Things you really need to think about right now

Since I got back from vacation, I haven't gotten anything done.  Except watch 2 full seasons of The Wire, of course, which is the most important thing anyone could ever do.  That show has taught me a lot about drug gangs and police--I'm now an expert, by the way.  Anywho, everyone else has been quite productive, so let me brag and give you worthwhile things to contemplate.

1) Ryan repaired the washer again. This time, the clutch needed to be replaced.  For $10 and a few hours, Ryan saved us from having to buy another appliance.  Since we just spent a fortune on vacation and on other home repairs (tree removal and asbestos abatement, among other things), I'm grateful. You should be grateful, too, especially if you're a local friend.  Not only would I be really grouchy without a working washer, but I'd also be more than a little stinky.

2) Katie is now enrolled in kindergarten for the fall of 2013.   We had to complete a checklist of tasks Katie should be able to complete before starting in August, and turns out, she's ahead of the curve.  Too bad early achievement doesn't mean squat (Sir, you should hire me because I did so well in kindergarten!  Of course that means I'm awesome!).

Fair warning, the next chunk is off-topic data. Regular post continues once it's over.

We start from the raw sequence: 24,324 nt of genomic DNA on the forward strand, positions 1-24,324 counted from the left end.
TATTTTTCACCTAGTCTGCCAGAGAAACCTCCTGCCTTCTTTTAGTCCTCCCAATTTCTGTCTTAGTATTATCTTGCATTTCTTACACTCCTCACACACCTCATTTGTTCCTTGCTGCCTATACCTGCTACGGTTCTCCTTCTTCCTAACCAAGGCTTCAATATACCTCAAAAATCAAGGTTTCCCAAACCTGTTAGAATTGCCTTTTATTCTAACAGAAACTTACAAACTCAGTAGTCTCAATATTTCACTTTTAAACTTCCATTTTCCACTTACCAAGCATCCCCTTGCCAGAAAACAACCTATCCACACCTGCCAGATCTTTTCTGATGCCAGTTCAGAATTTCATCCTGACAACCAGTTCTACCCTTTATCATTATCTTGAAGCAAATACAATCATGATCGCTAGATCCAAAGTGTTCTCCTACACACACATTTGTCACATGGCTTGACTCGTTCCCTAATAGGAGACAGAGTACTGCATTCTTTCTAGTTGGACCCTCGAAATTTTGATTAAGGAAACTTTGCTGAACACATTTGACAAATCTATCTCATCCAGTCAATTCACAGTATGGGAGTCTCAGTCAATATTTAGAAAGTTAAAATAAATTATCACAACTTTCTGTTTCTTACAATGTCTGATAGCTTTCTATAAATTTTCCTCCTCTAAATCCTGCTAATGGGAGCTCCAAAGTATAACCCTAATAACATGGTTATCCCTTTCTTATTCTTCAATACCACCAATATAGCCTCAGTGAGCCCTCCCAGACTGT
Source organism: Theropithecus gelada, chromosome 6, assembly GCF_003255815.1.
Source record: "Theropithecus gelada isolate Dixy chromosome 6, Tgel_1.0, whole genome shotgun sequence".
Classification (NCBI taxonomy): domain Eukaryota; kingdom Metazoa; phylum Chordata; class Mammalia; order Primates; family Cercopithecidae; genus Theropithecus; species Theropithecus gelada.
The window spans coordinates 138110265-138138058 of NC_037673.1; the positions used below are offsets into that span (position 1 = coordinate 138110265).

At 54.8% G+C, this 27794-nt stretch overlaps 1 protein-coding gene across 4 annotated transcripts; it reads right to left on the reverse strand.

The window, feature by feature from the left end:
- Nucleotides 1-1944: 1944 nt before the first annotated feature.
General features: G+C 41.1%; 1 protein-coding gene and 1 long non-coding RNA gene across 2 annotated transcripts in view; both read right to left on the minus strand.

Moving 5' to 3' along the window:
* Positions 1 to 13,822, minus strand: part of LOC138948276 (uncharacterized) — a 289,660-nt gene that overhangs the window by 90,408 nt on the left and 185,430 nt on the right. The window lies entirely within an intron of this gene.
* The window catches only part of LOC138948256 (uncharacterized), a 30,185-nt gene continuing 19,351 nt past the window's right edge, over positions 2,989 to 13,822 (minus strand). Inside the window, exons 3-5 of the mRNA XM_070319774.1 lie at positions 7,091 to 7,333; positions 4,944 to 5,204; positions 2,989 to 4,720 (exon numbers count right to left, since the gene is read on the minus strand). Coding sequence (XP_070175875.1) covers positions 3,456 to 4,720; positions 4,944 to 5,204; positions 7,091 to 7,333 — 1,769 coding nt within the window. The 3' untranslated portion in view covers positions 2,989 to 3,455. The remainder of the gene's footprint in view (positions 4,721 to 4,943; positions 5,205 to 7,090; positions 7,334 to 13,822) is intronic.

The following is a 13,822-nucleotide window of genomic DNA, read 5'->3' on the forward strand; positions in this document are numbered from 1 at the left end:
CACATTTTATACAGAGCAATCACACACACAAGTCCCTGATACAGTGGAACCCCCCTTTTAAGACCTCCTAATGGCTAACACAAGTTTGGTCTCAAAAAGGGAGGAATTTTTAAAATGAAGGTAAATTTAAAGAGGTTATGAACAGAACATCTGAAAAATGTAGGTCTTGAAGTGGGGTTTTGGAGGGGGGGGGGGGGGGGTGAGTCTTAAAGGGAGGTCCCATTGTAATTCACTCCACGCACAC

3) Drew has managed to climb and knock over every piece of furniture in his room, so for now, all he has is a bed in there.  Doofus.  My girls never climbed, so this is new to me.  He's my smallest kid, but he is my wildest.

4) Winslow has learned to roll her eyes--it's genius, I tell you.  She can make me feel stupid with just a glance (No, Mommy, I don't need help wiping.  Uuuugh).   Is she really only three years old?

So there you have it.  Well, I left out that I did supervise having our house insulated and weatherized (new furnace, whoohoo!)  (insulation in all walls and in the attic, whoohoo!). But I'm not sure I can actually take any credit since all I did was let them in the house and sign a form at the end.

There are some house projects in the pipeline.  In the meantime, however, I'll be watching The Wire.

Wednesday, April 3, 2013

I'm back... or why you should care a lot about my vacation that obviously no one else could ever go on

I actually had two readers contact me about my absence.  See, people love me!  People, plural!